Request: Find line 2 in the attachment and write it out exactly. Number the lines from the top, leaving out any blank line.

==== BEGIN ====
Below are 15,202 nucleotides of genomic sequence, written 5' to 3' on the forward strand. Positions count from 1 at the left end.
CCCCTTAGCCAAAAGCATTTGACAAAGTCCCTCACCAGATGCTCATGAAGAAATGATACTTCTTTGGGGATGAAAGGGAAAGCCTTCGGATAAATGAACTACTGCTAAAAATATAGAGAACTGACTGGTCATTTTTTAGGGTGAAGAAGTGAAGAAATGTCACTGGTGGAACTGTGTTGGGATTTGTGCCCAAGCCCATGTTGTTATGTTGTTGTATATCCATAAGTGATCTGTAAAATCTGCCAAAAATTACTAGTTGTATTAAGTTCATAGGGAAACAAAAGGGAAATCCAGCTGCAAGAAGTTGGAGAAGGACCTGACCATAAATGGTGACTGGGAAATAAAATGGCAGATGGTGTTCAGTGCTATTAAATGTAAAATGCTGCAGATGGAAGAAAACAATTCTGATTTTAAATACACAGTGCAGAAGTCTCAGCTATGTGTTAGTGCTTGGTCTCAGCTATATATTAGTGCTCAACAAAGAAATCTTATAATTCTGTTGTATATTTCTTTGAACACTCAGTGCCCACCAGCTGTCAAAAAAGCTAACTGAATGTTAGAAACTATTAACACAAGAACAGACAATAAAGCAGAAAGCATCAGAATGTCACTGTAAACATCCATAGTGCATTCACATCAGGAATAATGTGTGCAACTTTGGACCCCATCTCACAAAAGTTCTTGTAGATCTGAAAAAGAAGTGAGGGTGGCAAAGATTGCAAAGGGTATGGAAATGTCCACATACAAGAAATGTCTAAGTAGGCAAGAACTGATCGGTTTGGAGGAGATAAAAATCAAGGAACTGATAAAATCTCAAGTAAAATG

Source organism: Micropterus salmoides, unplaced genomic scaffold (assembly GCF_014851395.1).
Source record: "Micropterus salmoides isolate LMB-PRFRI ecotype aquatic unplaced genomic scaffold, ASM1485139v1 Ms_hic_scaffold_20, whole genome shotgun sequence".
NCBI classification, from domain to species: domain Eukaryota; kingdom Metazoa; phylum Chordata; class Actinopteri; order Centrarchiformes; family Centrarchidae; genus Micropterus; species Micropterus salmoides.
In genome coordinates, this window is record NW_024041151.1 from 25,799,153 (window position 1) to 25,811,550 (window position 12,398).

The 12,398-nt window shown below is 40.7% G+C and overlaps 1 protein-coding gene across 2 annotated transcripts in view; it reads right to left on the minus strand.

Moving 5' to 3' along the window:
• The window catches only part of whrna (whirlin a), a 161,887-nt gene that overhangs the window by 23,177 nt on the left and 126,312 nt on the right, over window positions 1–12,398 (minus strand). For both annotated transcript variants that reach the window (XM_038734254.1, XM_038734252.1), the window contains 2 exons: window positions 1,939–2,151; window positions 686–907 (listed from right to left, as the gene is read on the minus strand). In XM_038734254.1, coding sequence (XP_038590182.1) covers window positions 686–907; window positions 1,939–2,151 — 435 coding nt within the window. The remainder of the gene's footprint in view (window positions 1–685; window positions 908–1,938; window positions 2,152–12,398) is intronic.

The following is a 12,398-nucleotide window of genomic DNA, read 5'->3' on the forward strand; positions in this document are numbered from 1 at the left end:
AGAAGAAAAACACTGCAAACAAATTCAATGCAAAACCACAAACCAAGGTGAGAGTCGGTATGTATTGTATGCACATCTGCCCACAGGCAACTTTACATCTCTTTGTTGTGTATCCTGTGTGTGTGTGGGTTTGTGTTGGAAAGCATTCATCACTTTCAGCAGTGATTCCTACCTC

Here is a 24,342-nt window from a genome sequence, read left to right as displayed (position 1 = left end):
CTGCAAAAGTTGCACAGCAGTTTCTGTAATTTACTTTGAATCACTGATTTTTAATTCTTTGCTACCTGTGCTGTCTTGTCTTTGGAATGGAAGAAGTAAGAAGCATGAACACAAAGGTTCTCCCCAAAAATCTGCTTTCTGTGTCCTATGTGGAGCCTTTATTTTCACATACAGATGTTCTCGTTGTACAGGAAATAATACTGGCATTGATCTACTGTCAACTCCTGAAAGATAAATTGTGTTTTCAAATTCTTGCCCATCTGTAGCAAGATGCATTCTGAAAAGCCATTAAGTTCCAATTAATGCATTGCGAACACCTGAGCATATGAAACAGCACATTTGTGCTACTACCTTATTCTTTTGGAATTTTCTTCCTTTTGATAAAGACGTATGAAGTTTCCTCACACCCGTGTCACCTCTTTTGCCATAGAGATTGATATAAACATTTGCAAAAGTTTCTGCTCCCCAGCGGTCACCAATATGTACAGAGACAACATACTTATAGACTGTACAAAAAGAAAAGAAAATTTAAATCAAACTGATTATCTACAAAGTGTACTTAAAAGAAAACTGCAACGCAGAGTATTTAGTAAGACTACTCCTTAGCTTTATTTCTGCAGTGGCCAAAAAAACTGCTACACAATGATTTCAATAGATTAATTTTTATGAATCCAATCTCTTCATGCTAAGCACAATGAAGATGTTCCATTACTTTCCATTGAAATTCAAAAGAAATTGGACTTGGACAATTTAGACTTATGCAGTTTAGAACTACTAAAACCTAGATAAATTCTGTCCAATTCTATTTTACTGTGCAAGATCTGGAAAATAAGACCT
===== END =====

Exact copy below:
CCCCTTAGCCAAAAGCATTTGACAAAGTCCCTCACCAGATGCTCATGAAGAAATGATACTTCTTTGGGGATGAAAGGGAAAGCCTTCGGATAAATGAACTACTGCTAAAAATATAGAGAACTGACTGGTCATTTTTTAGGGTGAAGAAGTGAAGAAATGTCACTGGTGGAACTGTGTTGGGATTTGTGCCCAAGCCCATGTTGTTATGTTGTTGTATATCCATAAGTGATCTGTAAAATCTGCCAAAAATTACTAGTTGTATTAAGTTCATAGGGAAACAAAAGGGAAATCCAGCTGCAAGAAGTTGGAGAAGGACCTGACCATAAATGGTGACTGGGAAATAAAATGGCAGATGGTGTTCAGTGCTATTAAATGTAAAATGCTGCAGATGGAAGAAAACAATTCTGATTTTAAATACACAGTGCAGAAGTCTCAGCTATGTGTTAGTGCTTGGTCTCAGCTATATATTAGTGCTCAACAAAGAAATCTTATAATTCTGTTGTATATTTCTTTGAACACTCAGTGCCCACCAGCTGTCAAAAAAGCTAACTGAATGTTAGAAACTATTAACACAAGAACAGACAATAAAGCAGAAAGCATCAGAATGTCACTGTAAACATCCATAGTGCATTCACATCAGGAATAATGTGTGCAACTTTGGACCCCATCTCACAAAAGTTCTTGTAGATCTGAAAAAGAAGTGAGGGTGGCAAAGATTGCAAAGGGTATGGAAATGTCCACATACAAGAAATGTCTAAGTAGGCAAGAACTGATCGGTTTGGAGGAGATAAAAATCAAGGAACTGATAAAATCTCAAGTAAAATG